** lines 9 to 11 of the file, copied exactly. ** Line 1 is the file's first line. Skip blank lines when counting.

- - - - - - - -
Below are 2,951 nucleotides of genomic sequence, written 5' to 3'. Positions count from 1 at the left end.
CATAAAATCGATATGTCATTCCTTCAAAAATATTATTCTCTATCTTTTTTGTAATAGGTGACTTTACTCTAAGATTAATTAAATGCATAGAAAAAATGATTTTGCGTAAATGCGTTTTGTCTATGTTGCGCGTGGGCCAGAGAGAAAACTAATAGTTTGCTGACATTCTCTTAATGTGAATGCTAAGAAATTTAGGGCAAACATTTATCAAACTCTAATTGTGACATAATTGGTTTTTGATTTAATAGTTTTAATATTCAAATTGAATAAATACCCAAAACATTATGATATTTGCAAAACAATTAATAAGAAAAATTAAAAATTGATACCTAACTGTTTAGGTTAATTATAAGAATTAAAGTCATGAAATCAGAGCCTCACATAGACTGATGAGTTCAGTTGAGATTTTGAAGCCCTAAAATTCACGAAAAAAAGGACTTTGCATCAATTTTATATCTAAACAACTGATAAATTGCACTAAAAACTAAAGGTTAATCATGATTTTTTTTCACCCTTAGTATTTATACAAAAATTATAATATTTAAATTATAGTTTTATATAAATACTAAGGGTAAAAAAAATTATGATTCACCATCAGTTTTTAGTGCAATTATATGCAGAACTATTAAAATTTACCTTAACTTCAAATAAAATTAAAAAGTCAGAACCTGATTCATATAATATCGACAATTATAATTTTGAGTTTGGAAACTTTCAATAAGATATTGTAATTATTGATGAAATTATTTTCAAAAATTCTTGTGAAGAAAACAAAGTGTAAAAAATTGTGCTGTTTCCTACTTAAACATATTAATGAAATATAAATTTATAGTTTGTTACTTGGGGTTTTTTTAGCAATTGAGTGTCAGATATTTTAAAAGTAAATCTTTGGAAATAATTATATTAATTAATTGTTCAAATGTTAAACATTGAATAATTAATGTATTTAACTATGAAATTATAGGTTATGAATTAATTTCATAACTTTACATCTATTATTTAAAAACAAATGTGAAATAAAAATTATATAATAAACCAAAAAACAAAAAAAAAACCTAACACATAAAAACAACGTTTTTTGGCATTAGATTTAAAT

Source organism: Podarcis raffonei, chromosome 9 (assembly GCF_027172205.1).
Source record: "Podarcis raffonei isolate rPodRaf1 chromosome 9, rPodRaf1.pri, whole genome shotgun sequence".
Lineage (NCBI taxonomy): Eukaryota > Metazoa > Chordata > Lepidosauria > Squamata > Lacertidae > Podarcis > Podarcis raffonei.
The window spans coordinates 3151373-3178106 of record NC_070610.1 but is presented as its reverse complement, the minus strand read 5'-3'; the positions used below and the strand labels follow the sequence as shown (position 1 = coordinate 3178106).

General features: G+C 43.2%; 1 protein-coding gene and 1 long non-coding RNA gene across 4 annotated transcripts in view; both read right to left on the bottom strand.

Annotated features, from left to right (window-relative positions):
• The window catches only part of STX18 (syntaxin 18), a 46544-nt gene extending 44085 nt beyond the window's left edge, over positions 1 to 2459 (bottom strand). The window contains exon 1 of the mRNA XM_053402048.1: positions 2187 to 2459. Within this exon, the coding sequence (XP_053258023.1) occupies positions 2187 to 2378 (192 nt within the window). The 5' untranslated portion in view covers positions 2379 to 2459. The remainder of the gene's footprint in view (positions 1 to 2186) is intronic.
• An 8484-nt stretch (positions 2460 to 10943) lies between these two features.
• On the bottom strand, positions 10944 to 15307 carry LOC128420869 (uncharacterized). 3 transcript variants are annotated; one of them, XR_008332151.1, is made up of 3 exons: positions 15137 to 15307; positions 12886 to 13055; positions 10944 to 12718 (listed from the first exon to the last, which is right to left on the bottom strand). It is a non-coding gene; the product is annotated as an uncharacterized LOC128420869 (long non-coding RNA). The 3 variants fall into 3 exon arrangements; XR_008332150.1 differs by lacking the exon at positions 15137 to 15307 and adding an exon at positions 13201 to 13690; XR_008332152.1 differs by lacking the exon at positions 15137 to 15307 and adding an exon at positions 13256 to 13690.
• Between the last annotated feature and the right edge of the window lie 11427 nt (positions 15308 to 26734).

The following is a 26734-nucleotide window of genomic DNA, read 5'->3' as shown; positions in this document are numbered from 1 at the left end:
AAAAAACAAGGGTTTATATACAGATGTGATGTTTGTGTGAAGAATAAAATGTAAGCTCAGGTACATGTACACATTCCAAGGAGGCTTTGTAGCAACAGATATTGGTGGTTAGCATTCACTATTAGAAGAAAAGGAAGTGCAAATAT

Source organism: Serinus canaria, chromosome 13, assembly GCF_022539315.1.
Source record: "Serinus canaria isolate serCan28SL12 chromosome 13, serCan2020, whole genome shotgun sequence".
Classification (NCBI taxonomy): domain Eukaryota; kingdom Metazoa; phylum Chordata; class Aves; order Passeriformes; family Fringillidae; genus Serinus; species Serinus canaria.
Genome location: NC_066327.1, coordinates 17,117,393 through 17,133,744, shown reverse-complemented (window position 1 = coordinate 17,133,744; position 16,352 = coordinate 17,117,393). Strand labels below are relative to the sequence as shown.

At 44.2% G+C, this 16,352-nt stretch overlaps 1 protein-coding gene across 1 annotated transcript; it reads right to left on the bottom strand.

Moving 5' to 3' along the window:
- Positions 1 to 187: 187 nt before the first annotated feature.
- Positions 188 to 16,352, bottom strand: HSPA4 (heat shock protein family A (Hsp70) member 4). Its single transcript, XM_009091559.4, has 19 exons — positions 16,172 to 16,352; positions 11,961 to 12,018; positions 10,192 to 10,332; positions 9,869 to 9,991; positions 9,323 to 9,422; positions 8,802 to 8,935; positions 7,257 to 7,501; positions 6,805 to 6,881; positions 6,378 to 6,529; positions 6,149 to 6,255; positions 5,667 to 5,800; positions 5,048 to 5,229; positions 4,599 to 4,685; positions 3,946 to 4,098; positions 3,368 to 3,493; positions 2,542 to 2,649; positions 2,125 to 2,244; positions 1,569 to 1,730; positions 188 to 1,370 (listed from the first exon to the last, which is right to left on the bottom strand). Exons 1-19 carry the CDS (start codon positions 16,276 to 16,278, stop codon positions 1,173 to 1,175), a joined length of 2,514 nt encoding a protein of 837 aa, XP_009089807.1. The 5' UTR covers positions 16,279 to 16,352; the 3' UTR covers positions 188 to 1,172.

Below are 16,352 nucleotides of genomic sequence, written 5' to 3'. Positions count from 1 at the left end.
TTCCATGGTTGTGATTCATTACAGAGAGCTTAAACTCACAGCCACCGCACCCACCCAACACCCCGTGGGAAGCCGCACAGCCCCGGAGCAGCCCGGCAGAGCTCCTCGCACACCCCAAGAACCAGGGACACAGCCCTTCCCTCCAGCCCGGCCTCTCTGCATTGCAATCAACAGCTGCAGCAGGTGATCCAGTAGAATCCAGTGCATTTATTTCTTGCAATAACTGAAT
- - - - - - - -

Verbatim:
• The window catches only part of STX18 (syntaxin 18), a 46544-nt gene extending 44085 nt beyond the window's left edge, over positions 1 to 2459 (bottom strand). The window contains exon 1 of the mRNA XM_053402048.1: positions 2187 to 2459. Within this exon, the coding sequence (XP_053258023.1) occupies positions 2187 to 2378 (192 nt within the window). The 5' untranslated portion in view covers positions 2379 to 2459. The remainder of the gene's footprint in view (positions 1 to 2186) is intronic.
• An 8484-nt stretch (positions 2460 to 10943) lies between these two features.
• On the bottom strand, positions 10944 to 15307 carry LOC128420869 (uncharacterized). 3 transcript variants are annotated; one of them, XR_008332151.1, is made up of 3 exons: positions 15137 to 15307; positions 12886 to 13055; positions 10944 to 12718 (listed from the first exon to the last, which is right to left on the bottom strand). It is a non-coding gene; the product is annotated as an uncharacterized LOC128420869 (long non-coding RNA). The 3 variants fall into 3 exon arrangements; XR_008332150.1 differs by lacking the exon at positions 15137 to 15307 and adding an exon at positions 13201 to 13690; XR_008332152.1 differs by lacking the exon at positions 15137 to 15307 and adding an exon at positions 13256 to 13690.